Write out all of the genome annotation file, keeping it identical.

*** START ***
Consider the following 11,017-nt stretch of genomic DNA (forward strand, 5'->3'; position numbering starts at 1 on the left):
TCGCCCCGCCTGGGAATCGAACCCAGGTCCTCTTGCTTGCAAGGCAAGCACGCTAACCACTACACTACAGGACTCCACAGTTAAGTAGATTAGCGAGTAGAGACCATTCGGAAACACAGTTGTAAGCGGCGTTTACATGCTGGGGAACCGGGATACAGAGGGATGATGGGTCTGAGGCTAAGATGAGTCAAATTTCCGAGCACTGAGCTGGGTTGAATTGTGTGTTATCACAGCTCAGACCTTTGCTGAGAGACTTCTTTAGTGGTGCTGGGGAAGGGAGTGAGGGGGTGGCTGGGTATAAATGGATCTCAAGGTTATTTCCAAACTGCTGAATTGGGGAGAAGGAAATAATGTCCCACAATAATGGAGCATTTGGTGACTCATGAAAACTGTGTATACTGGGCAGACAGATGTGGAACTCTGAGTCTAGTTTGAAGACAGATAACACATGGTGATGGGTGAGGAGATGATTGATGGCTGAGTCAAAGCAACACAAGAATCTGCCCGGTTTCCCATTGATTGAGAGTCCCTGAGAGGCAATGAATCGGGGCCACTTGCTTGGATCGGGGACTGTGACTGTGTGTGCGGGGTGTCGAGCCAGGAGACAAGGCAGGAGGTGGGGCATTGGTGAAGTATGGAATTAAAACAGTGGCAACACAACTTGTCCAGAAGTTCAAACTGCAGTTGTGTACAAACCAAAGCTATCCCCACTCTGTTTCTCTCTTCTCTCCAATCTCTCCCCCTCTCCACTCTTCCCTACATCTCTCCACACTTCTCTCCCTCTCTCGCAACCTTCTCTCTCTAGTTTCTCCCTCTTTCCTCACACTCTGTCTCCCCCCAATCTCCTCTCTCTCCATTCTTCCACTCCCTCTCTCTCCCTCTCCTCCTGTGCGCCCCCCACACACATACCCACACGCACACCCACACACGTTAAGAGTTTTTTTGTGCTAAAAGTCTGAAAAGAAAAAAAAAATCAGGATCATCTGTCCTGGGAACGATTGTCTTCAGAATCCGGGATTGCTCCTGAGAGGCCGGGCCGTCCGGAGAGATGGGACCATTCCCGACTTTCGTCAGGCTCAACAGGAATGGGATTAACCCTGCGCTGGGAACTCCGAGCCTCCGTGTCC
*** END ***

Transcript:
Consider the following 11,017-nt stretch of genomic DNA (forward strand, 5'->3'; position numbering starts at 1 on the left):
TCGCCCCGCCTGGGAATCGAACCCAGGTCCTCTTGCTTGCAAGGCAAGCACGCTAACCACTACACTACAGGACTCCACAGTTAAGTAGATTAGCGAGTAGAGACCATTCGGAAACACAGTTGTAAGCGGCGTTTACATGCTGGGGAACCGGGATACAGAGGGATGATGGGTCTGAGGCTAAGATGAGTCAAATTTCCGAGCACTGAGCTGGGTTGAATTGTGTGTTATCACAGCTCAGACCTTTGCTGAGAGACTTCTTTAGTGGTGCTGGGGAAGGGAGTGAGGGGGTGGCTGGGTATAAATGGATCTCAAGGTTATTTCCAAACTGCTGAATTGGGGAGAAGGAAATAATGTCCCACAATAATGGAGCATTTGGTGACTCATGAAAACTGTGTATACTGGGCAGACAGATGTGGAACTCTGAGTCTAGTTTGAAGACAGATAACACATGGTGATGGGTGAGGAGATGATTGATGGCTGAGTCAAAGCAACACAAGAATCTGCCCGGTTTCCCATTGATTGAGAGTCCCTGAGAGGCAATGAATCGGGGCCACTTGCTTGGATCGGGGACTGTGACTGTGTGTGCGGGGTGTCGAGCCAGGAGACAAGGCAGGAGGTGGGGCATTGGTGAAGTATGGAATTAAAACAGTGGCAACACAACTTGTCCAGAAGTTCAAACTGCAGTTGTGTACAAACCAAAGCTATCCCCACTCTGTTTCTCTCTTCTCTCCAATCTCTCCCCCTCTCCACTCTTCCCTACATCTCTCCACACTTCTCTCCCTCTCTCGCAACCTTCTCTCTCTAGTTTCTCCCTCTTTCCTCACACTCTGTCTCCCCCCAATCTCCTCTCTCTCCATTCTTCCACTCCCTCTCTCTCCCTCTCCTCCTGTGCGCCCCCCACACACATACCCACACGCACACCCACACACGTTAAGAGTTTTTTTGTGCTAAAAGTCTGAAAAGAAAAAAAAAATCAGGATCATCTGTCCTGGGAACGATTGTCTTCAGAATCCGGGATTGCTCCTGAGAGGCCGGGCCGTCCGGAGAGATGGGACCATTCCCGACTTTCGTCAGGCTCAACAGGAATGGGATTAACCCTGCGCTGGGAACTCCGAGCCTCCGTGTCC